company ethics? copycat products? would you support this?

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    • Painter wrote:

      Bigdog wrote:

      Sorry I don’t like the idea of the open vents...not crazy about the water running onto the coil packs....sounds like a moisture nightmare..
      Yes it is..... I’m worried to death about water touching anything under the hood!
      That’s hard to believe especially when I think about years ago when a tiny bit of moisture under the distributor cap screwed everything up..
    • Bigdog wrote:

      Painter wrote:

      Bigdog wrote:

      Sorry I don’t like the idea of the open vents...not crazy about the water running onto the coil packs....sounds like a moisture nightmare..
      Yes it is..... I’m worried to death about water touching anything under the hood!
      That’s hard to believe especially when I think about years ago when a tiny bit of moisture under the distributor cap screwed everything up..
      Yeah, fortunately Polaris moved the distributor cap back into the 1960's!
      The only thing constant is change.
    • Water won't do shit to the engine, due to some dirt roads shortcut my vehicles are accumulating a ton of clay dust which has forced me to water hose even the sling.

      The engine is the place where I worry the least about how much water I throw in there.

      Vehicles now a days are tanks, I remember the days when going through a puddle resulted in a stalled vehicle.
      Proud owner of an Ultra Super Duper Faster than Light Red.
    • Neosolidus wrote:

      Water won't do shit to the engine, due to some dirt roads shortcut my vehicles are accumulating a ton of clay dust which has forced me to water hose even the sling.

      The engine is the place where I worry the least about how much water I throw in there.

      Vehicles now a days are tanks, I remember the days when going through a puddle resulted in a stalled vehicle.
      True and if you are really worried carry WD40 !
      FL D12 OG
    • some years back my wife had a Lincoln LS, a 6 cylinder version that I was told was actually designed by Jaguar. Damn thing had the air intake mounted down low near the wheel well and when she drove through a rain flooded intersection in a line of other cars on her way home from work one night her car was the only one that didnt make it through. Water splashed up and got sucked right into the motor and literally killed it. Fortunately our insurance treated it as an accident and replaced the motor, but the car was never really the same dont know if water got in other places or if it was just a coincidence, but after that we started having one problem after another including having to replace the transmission - ended up getting rid of it because we just didnt trust it - It really kind of sucked because my wife really loved that car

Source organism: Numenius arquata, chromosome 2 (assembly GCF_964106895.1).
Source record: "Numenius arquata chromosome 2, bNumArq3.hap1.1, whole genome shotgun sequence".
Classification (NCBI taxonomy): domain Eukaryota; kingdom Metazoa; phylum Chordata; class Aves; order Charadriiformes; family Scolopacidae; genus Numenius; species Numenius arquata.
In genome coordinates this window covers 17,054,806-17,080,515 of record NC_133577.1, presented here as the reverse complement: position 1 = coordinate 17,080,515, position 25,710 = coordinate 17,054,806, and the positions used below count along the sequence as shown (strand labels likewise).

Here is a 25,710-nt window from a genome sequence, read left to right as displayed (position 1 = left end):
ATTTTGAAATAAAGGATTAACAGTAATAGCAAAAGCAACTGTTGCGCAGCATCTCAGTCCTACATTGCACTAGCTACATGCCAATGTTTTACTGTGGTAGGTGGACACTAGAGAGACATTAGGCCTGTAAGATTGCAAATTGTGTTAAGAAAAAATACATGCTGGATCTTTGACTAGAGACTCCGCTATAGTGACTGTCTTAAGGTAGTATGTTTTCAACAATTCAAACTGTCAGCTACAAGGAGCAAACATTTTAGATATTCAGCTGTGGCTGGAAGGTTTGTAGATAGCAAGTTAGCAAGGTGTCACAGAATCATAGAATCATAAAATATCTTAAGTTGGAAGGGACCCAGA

As a side note that is the only car I have ever owned with a hydraulically powered cooling fan - that was another thing we had nothing but problems with
    • This past Sunday...here in Ftlauderdale...We had the mother of all rains...it literally rained for 4 hours straight. Everything was flooded and deep flooding to boot. Right outside our shop a 2013 Dodge charger with a 5.7 hemi came flying down the street and sure enough...Hydro locked the engine.
      He proceeded to push that car out of the lake (no pun intended) and into my parking lot where he asked us to look at it.

      We fully thought the engine would need to be replaced!! We rest of this story is the absolute truth!! We sucked 3/4 gallon of water out of his intake...the intake manifold and all of the cylinders after removing all 16 spark plugs. We put a little trans fluid into each cylinder and hand turned over the engine from the crank to see if there was any obvious engine damage and it didn't seem like there was any. We replace all the plugs with new ones and also had to replace the starter (he kept trying to start it while the starter was under water).